The United States is at the forefront of advancements in autonomous swarming technologies. A U.S. government-appointed panel has even said that the country has a “moral imperative” to develop weapons driven by artificial intelligence (AI). While the morality of this imperative can be debated, there can be no doubt that the technological advancements of the world’s most advanced military warrant attention and monitoring.
Consider, for example, recent tests by the U.S. Air Force Research Laboratory (AFRL) that illustrate a step toward autonomous collaborative weapons—in this case, weapons systems with pre-defined Rules of Engagement (ROE) that can communicate with each other and identify targets through pre-programmed algorithms, independently of the human pilot. The project indicates the push for greater autonomy in weapons systems among more advanced militaries and a blurring of the lines on the level of human control required in weapons systems. It is also happening in a legal vacuum, with international talks on autonomous weapons stalled.
The Golden Horde Vanguard program
The February 19 test by the U.S. Air Force’s Golden Horde Vanguard program showed that collaborative autonomous weapons are not a far-in-the-future issue. In the test, four Small Diameter Bombs (SDBs) modified with network swarming technology appeared to have hit the intended target. The test showed an improvement on the technology used in a December 2020 test that saw two modified SDBs fail to engage the correct target due to software issues. The final test of the collaborative SDBs is scheduled for this spring.
Even before all the information on the second test is clear and the third test is conducted, the Golden Horde program is pivoting away from testing its own swarming weapons to providing a simulation program called the Colosseum. AFRL explains that “the Colosseum will be a fully integrated simulation environment with weapon digital twins, or a real-world weapon and a virtual clone, to more rapidly test, demonstrate, improve and transition collaborative autonomous networked technologies.” Simply, the Colosseum is a tool for digital testing of weapons that would bring in a greater number of vendors and a variety of weapons types. Brigadier General Heather Pringle, commander of the AFRL, stated, “This government-owned reference architecture is really going to be an environment where more players can come and compete their own versions of what autonomous collaborative weapons should be.”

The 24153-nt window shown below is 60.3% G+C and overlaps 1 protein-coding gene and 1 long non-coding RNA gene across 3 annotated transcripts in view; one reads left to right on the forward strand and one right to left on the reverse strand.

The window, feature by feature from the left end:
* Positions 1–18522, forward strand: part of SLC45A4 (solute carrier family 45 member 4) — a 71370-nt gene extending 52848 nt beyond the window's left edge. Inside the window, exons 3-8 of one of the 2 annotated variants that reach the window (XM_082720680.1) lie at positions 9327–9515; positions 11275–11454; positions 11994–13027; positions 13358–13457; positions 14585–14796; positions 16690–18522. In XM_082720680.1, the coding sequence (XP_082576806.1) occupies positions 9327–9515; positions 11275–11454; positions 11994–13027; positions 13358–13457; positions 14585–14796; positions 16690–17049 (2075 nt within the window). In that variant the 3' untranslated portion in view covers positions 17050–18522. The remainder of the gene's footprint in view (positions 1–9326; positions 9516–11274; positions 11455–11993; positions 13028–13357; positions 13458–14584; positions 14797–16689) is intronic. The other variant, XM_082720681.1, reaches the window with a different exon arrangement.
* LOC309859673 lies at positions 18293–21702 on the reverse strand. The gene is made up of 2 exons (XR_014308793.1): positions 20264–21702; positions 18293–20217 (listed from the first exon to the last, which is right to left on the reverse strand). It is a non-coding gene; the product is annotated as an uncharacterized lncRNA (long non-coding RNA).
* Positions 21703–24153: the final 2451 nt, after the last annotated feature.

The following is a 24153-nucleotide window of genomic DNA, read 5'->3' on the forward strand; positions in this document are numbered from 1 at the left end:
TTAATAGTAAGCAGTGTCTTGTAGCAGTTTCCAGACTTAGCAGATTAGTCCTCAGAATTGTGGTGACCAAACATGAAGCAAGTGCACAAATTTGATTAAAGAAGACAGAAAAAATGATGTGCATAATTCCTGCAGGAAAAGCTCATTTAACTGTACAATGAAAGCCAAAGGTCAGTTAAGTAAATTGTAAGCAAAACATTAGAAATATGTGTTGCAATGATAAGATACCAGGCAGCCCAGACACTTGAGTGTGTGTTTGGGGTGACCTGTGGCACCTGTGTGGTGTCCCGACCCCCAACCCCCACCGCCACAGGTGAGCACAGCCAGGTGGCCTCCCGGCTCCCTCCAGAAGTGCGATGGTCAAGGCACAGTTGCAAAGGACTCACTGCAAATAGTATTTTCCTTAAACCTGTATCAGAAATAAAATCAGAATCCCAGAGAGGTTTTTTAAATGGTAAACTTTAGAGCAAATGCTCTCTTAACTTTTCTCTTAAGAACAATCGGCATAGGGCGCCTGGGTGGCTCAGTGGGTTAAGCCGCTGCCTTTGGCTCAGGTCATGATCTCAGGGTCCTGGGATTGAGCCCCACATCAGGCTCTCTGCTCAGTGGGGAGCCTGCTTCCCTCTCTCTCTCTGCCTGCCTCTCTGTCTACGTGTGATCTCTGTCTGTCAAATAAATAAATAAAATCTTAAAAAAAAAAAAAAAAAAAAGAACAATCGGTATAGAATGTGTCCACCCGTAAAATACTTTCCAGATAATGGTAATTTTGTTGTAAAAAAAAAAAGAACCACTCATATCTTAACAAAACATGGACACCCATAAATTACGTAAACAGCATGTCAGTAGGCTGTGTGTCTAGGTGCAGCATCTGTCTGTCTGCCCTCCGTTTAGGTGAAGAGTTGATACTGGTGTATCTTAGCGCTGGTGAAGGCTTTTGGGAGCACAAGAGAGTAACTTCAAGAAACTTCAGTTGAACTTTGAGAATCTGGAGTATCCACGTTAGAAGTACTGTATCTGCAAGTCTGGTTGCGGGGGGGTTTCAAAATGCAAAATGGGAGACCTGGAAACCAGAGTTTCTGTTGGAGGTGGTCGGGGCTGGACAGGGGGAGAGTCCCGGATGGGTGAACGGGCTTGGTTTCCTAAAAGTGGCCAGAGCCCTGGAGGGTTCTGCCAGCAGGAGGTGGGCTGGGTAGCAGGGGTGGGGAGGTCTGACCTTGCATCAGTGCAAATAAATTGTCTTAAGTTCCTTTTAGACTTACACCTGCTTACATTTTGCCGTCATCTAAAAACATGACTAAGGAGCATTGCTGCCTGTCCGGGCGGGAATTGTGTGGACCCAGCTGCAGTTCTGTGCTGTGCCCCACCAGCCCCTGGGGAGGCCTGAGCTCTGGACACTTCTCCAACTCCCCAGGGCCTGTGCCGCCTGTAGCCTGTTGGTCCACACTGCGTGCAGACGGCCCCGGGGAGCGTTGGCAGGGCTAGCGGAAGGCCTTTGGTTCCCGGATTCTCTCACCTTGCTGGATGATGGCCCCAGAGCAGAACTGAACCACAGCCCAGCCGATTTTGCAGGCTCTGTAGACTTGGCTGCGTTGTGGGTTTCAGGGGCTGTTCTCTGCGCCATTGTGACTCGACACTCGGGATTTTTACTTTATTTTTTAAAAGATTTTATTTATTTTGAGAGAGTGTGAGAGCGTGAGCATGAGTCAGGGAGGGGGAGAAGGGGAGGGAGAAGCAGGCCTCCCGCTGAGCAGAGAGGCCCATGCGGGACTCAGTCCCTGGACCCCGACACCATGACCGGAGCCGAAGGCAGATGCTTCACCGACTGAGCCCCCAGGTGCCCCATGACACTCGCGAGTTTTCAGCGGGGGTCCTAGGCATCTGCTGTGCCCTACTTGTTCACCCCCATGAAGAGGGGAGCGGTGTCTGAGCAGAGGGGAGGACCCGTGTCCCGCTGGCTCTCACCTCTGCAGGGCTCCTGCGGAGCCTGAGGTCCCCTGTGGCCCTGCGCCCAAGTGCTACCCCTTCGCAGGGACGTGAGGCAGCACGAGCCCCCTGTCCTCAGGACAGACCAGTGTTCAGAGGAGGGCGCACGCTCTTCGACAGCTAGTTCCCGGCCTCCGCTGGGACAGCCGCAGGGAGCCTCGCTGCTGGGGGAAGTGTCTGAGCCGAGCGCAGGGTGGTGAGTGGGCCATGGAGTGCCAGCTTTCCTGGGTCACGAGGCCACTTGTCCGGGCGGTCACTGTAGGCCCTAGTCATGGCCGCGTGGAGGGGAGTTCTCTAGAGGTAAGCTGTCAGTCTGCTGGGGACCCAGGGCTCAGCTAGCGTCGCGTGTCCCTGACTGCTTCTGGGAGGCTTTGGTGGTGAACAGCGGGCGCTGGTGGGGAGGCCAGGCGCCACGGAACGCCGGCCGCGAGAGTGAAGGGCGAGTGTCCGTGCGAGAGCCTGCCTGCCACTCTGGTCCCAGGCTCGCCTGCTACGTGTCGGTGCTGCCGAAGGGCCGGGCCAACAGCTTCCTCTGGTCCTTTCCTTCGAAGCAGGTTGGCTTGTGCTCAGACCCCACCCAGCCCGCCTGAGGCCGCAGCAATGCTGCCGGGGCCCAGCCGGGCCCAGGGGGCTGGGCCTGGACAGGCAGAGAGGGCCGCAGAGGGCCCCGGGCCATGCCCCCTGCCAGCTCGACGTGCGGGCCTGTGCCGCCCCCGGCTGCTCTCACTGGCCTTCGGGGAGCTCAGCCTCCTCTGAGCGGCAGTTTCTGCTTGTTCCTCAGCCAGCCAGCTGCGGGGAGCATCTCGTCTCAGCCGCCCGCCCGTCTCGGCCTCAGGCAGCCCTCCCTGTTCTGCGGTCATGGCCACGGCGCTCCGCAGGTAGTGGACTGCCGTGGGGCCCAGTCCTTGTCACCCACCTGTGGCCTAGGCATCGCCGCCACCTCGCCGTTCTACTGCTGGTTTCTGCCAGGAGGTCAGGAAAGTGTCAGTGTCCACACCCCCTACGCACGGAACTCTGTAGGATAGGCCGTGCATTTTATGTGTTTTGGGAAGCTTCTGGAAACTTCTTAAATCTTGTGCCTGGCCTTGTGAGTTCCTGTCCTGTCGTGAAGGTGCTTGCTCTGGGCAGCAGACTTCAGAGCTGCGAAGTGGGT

Behind this exploration of what an autonomous collaborative weapon should be is a backdrop of stalled talks on autonomous weapons at the United Nations Convention on Certain Conventional Weapons (CCW). Some countries were against continuing discussions in the hybrid virtual/in-person format dictated by the ongoing pandemic. There is some indication that efforts to resume CCW talks are ongoing, but so far little information has been made public.
The AFRL tests, as well as the increasing use of AI in loitering munitions and robot tanks, raise questions about the level of human control over target selection.
In the January 2021 press release on a December test, the AFRL was clear that it saw collaborative weapons as semi-autonomous. AFRL describes the actions taken by systems as being based on “play calling”—functioning like a quarterback calling a play in football. AFRL explains that “a ‘play’ is an established behavior that groups of collaborative weapons, or swarms, can enable (or disable) when they meet certain predefined conditions.” In the view of AFRL, because the collaborative weapons include pre-determined rules of engagement and have an approved list of plays, they are only semi-autonomous.
Interestingly, AFRL has claimed that the Golden Horde program does not use AI to make independent decisions on target selection and engagement. It stresses that targets and ‘plays’ and the ROE are all pre-determined and do not use AI or machine learning to select or change the targets.
Still, as new digital testing with the Colosseum tool moves forward, we can wonder if the systems tested will adapt different ‘plays’ in ways that might not have been anticipated by the operators. As well, it is not clear how much control humans will retain if the ultimate aim is to allow the weapons to change targets if sensor data gathered by the weapons themselves so indicates.
Much will depend on the advancements of the technology and how autonomous these systems can truly be. Still, it is obvious that such determinations cannot be made without clear guidance on the level of human control that is required over target selection and engagement. The talks on autonomous weapons at CCW had started to pull together key elements of the human involvement needed. Restarting these international talks is necessary to further clarify exactly who is calling the plays.